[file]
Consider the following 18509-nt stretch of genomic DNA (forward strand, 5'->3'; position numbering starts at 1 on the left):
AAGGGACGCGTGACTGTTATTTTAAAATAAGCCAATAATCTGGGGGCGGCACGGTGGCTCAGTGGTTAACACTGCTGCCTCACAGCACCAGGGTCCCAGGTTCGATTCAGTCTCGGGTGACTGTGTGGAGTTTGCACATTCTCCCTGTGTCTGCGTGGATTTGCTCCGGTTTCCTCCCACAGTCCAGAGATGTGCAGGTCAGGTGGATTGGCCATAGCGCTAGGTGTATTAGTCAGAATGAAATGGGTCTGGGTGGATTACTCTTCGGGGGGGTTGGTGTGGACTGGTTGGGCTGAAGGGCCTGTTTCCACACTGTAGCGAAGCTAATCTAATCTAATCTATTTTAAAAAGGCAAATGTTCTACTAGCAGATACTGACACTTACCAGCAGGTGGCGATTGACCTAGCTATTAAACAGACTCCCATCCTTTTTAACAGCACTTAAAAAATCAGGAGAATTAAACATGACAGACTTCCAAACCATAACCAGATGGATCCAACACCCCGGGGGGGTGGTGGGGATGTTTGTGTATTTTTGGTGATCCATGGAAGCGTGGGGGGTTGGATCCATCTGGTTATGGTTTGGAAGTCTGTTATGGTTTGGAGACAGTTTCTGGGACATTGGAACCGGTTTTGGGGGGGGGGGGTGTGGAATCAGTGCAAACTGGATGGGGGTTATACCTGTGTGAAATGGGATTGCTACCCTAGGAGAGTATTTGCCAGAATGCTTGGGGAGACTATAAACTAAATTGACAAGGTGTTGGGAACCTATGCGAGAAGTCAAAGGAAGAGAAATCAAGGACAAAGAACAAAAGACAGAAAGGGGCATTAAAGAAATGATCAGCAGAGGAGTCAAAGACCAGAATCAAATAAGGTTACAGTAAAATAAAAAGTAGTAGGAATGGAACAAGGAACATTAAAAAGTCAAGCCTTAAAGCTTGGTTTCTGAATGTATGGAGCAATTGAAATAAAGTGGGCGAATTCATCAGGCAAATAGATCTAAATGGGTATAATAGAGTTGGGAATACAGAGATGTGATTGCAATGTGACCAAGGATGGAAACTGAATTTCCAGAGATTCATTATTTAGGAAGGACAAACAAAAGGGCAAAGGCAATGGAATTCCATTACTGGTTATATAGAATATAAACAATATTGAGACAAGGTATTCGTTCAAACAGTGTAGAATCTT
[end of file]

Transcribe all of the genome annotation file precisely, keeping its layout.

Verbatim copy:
Consider the following 18509-nt stretch of genomic DNA (forward strand, 5'->3'; position numbering starts at 1 on the left):
AAGGGACGCGTGACTGTTATTTTAAAATAAGCCAATAATCTGGGGGCGGCACGGTGGCTCAGTGGTTAACACTGCTGCCTCACAGCACCAGGGTCCCAGGTTCGATTCAGTCTCGGGTGACTGTGTGGAGTTTGCACATTCTCCCTGTGTCTGCGTGGATTTGCTCCGGTTTCCTCCCACAGTCCAGAGATGTGCAGGTCAGGTGGATTGGCCATAGCGCTAGGTGTATTAGTCAGAATGAAATGGGTCTGGGTGGATTACTCTTCGGGGGGGTTGGTGTGGACTGGTTGGGCTGAAGGGCCTGTTTCCACACTGTAGCGAAGCTAATCTAATCTAATCTATTTTAAAAAGGCAAATGTTCTACTAGCAGATACTGACACTTACCAGCAGGTGGCGATTGACCTAGCTATTAAACAGACTCCCATCCTTTTTAACAGCACTTAAAAAATCAGGAGAATTAAACATGACAGACTTCCAAACCATAACCAGATGGATCCAACACCCCGGGGGGGTGGTGGGGATGTTTGTGTATTTTTGGTGATCCATGGAAGCGTGGGGGGTTGGATCCATCTGGTTATGGTTTGGAAGTCTGTTATGGTTTGGAGACAGTTTCTGGGACATTGGAACCGGTTTTGGGGGGGGGGGGTGTGGAATCAGTGCAAACTGGATGGGGGTTATACCTGTGTGAAATGGGATTGCTACCCTAGGAGAGTATTTGCCAGAATGCTTGGGGAGACTATAAACTAAATTGACAAGGTGTTGGGAACCTATGCGAGAAGTCAAAGGAAGAGAAATCAAGGACAAAGAACAAAAGACAGAAAGGGGCATTAAAGAAATGATCAGCAGAGGAGTCAAAGACCAGAATCAAATAAGGTTACAGTAAAATAAAAAGTAGTAGGAATGGAACAAGGAACATTAAAAAGTCAAGCCTTAAAGCTTGGTTTCTGAATGTATGGAGCAATTGAAATAAAGTGGGCGAATTCATCAGGCAAATAGATCTAAATGGGTATAATAGAGTTGGGAATACAGAGATGTGATTGCAATGTGACCAAGGATGGAAACTGAATTTCCAGAGATTCATTATTTAGGAAGGACAAACAAAAGGGCAAAGGCAATGGAATTCCATTACTGGTTATATAGAATATAAACAATATTGAGACAAGGTATTCGTTCAAACAGTGTAGAATCTT